When the world shook and the sun was wiped out of heaven, it was not at the crucifixion, but at the cry from the cross: the cry which confessed that God was forsaken of God. And now let the revolutionists choose a creed from all the creeds and a god from all the gods of the world, carefully weighing all the gods of inevitable recurrence and of unalterable power. They will not find another god who has himself been in revolt. Nay (the matter grows too difficult for human speech), but let the atheists themselves choose a god. They will find only one divinity who ever uttered their isolation; only one religion in which God seemed for an instant to be an atheist.
Happy Easter! Let me greet all of you with the same Easter greeting that has been offered by generations upon generations of Christians before:
Alleluia, Christ is risen!
(And you respond with:)
Christ is risen indeed, Alleluia!
Now I don’t know how many of you have grown up saying that or have eventually settled into traditions that do, but I wonder how many of us have noticed the grammar of that statement. Why has it never said, “Alleluia, Christ rose”, or “Alleluia, Christ has risen”?
There is an extremely important and immensely practical aspect of the Resurrection that, as I’ve moved in more and more church circles, I’ve realized has either become de-emphasized, forgotten, or never known in the first place:
[I wrote this after my grandfather died in 2010 after a long battle with throat cancer. It really affected me, and I wrote this to redeem this moment for him and me. You’ll find a recording of the song below. It’s simply a piece of cathartic lament in light of pain, and is not meant to be “high art”.]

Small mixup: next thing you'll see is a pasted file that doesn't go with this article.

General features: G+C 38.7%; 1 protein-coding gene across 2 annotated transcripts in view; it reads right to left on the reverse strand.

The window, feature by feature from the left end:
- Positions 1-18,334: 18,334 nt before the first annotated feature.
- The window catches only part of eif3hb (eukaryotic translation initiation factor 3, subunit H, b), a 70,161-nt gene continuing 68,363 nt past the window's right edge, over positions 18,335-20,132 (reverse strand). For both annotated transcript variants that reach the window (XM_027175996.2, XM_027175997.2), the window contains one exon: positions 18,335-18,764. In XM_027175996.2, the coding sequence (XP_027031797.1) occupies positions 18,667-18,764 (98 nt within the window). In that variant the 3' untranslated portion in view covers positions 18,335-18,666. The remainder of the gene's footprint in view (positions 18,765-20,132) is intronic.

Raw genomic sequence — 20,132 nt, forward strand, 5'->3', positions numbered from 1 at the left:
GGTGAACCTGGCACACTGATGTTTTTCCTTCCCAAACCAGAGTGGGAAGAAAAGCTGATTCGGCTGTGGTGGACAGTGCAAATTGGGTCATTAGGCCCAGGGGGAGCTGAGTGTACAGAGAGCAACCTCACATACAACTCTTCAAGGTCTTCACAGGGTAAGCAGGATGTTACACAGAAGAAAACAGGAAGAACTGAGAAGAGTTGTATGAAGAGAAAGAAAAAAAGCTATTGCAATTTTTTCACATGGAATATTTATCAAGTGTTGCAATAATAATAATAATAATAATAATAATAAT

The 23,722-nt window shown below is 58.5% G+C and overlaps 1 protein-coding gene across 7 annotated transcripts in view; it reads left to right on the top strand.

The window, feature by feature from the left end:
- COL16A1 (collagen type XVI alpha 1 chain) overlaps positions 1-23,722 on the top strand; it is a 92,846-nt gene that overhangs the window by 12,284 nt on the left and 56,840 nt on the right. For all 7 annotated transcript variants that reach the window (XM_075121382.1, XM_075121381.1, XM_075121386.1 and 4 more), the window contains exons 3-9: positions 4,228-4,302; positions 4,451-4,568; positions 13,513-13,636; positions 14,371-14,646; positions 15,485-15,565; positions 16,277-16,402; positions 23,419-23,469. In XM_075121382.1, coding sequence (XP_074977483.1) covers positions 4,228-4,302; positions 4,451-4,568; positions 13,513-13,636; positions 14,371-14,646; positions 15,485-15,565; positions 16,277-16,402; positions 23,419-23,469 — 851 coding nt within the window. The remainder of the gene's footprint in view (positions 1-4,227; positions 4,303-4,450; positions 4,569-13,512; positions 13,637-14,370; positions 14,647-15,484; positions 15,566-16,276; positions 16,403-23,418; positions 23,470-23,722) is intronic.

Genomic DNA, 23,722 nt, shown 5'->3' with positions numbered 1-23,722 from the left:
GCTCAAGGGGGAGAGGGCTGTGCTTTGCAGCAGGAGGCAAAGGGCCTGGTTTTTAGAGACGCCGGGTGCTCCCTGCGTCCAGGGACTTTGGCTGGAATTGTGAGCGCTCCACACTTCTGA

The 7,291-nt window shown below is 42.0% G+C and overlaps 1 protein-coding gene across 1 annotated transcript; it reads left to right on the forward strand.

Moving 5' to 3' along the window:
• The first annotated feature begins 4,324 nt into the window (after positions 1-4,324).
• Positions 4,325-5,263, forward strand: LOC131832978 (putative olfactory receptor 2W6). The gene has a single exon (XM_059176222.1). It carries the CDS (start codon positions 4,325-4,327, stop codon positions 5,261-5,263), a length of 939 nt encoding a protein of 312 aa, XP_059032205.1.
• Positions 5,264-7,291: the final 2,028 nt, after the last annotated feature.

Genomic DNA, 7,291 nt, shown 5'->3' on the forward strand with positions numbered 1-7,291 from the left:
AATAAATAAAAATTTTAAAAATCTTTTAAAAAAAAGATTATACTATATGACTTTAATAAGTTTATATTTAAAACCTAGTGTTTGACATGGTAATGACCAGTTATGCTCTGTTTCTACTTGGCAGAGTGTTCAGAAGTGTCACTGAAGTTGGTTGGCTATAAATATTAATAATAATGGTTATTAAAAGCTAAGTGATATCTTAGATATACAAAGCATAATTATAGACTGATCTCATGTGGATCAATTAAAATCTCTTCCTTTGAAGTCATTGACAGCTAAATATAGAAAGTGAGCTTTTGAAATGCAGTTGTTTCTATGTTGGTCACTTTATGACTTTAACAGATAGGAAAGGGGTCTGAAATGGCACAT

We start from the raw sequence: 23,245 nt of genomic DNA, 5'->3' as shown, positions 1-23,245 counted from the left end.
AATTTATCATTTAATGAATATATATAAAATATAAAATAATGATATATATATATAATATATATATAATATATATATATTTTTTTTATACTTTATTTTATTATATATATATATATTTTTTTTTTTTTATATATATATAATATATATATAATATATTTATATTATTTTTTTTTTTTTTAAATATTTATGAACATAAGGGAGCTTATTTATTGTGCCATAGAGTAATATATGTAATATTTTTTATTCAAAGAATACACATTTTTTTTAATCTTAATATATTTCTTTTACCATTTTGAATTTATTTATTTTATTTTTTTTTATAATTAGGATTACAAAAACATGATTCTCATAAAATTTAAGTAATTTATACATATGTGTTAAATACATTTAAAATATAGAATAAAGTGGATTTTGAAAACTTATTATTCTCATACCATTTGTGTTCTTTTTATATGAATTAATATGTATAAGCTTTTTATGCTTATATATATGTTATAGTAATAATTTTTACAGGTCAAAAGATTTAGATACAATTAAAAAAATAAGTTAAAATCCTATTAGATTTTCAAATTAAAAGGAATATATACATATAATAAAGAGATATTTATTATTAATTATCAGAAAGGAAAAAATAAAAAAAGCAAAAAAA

I here your footsteps coming
The floorboards they scream
I pray to my Father
to wake from this dream
I’m tired, so tired
when will this end?
I’m tired, so tired
Your strength, won’t you lend?
Oh Death, here is your sting Oh Death, I hear your voice ring Through echoes and ages and days gone past
Oh Death, here is your sting
This breath, you can take it
This body, is yours
This voice you have stolen
My eyes are now dim.
Oh this sweetness you’ve taken
I taste life no more
This life, I release now
But this love you can’t have!
But I’ll rise….
But I’ll rise…
I’ll awake from this nightmare as daylight draws nigh
The tension of ages breaks before my eye
This breath I’ll take back. This life will be His.
That body, you can keep; I’ll get a new one from him
Like daybreak it’s new and as strong as fired steel
The demon like dew is gone, ’cause I am healed.
His vict’ry now better: of this conquest we’ll sing
Your vict’ry now bitter:you will taste it’s last sting.
Oh Death, you’ll taste your last sting Oh Death, I’ll hear your voice scream Through echoes and ages and days gone past
Oh Death, here is your sting.
taste it and weep,
for oh Death,
I no longer sleep.
Because, Oh Death,
I’m no longer thine;
And, Oh Death,
The vic’try’s now mine.
[read my other Holy Day poetry here] all writings licensed: